Minorities in cartoons: Ghost Rider (Roberto Reyes)

This week’s minorities in cartoons entry is Roberto “Robbie” Reyes, the newest person to assume the role of Ghost Rider. Roberto first appeared in “All-New Ghost Rider” #1 (May 2014). He was created by Felipe Smith and Tradd Moore.

Background

Roberto’s backstory states he lives in a crime-ridden East Los Angeles neighborhood, where his interests include caring for his brother and street racing. Seeking a way to get himself and his brother out of poverty/their surroundings, Roberto enters a  street race with a $50,000 prize, borrowing a classic Dodge Charger from his job to drive.  Unknown to Roberto, the car’s trunk contained mysterious pink pills owned by the villainous Mr. Hyde (an older Marvel character, with a shtick similar to the classic horror story character). Hyde sends his minions to get the car back. Roberto, thinking he’s being chased by the police, pulls over and steps out of his car. Hyde’s minions kill Roberto and torch the scene.

Unknown to anyone, however, Roberto’s car is possessed by a demonic spirit named “Eli.” The spirit joins with Roberto and revives him, transforming him into the newest Ghost Rider. Roberto at first disbelieves this (thinking it was all a nightmare), but soon accepts the truth. He uses his powers to confront and defeat the aforementioned criminals. This ends up making Roberto popular in his East LA neighborhood. He also eventually attracts the attention of the original Ghost Rider.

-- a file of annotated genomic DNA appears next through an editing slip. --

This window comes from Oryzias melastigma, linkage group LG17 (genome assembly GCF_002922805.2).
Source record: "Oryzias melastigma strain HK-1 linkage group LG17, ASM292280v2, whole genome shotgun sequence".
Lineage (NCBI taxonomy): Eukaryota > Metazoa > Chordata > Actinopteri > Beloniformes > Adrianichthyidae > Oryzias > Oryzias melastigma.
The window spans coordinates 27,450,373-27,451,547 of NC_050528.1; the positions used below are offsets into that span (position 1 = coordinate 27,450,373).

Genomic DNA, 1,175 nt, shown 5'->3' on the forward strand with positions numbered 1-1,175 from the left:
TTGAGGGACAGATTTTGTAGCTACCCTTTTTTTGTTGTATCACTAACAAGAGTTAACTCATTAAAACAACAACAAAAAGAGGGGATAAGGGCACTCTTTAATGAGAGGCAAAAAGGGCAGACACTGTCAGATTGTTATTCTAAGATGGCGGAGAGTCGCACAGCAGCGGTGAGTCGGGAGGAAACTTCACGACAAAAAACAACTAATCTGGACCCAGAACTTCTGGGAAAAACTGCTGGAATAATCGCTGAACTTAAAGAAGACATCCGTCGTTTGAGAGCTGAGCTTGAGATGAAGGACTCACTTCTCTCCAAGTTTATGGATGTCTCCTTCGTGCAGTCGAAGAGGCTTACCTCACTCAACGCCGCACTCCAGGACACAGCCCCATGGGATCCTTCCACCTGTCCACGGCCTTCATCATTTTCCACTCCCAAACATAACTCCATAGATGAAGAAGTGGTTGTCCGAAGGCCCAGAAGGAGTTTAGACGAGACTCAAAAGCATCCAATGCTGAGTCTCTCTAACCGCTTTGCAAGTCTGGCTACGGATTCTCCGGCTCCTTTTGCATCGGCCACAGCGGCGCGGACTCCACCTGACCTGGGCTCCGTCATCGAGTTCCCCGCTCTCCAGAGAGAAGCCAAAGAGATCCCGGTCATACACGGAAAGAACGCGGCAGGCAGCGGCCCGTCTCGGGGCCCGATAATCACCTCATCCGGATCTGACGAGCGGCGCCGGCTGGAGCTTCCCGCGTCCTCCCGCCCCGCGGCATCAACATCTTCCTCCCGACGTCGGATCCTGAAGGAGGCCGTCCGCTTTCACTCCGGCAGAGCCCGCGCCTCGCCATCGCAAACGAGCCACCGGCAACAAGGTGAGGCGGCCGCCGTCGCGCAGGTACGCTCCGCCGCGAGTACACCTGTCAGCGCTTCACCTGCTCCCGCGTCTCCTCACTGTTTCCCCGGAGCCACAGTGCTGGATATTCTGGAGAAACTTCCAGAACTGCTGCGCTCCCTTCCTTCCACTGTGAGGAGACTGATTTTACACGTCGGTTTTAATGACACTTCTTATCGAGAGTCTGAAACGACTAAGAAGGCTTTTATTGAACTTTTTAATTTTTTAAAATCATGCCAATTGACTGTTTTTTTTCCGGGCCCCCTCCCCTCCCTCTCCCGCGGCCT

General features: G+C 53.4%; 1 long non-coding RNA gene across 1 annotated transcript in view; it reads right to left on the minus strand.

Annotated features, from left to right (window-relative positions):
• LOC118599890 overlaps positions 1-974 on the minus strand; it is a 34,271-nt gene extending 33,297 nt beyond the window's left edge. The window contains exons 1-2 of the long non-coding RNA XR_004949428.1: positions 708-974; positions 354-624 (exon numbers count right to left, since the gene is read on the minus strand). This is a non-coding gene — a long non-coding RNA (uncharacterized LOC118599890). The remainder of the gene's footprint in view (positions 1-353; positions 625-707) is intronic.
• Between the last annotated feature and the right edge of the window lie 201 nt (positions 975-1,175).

Roberto’s powers seem to be similar to the original Ghost Rider’s. Basically, he possesses a broad variety of flame- and demonic/supernatural-themed powers. Unlike the original, Roberto has a Dodge Charger instead of the traditional motorcycle.

(Updated 11/22/16)

2 comments

  1. That seems like a perfect fit for a new Ghost Rider, and a good way of adding some diversity to the Marvel mix. And while motorbikes were the vehicle of choice for the edgy criminal type back in the sixties and seventies, souped up racing cars seem a better fit for the modern age. I haven’t read much Ghostrider, but this has me more intrigued than the traditional stuff.

    1. “Ghost Rider” first appeared in 1972, and his creation was probably inspired by the era’s biker films (“Easy Rider”, etc.) plus the likes of then-popular stuntman Evel Knievel. Yes, these days, street racing/its cars are probably more popular (see: the “Fast and the Furious” films)…

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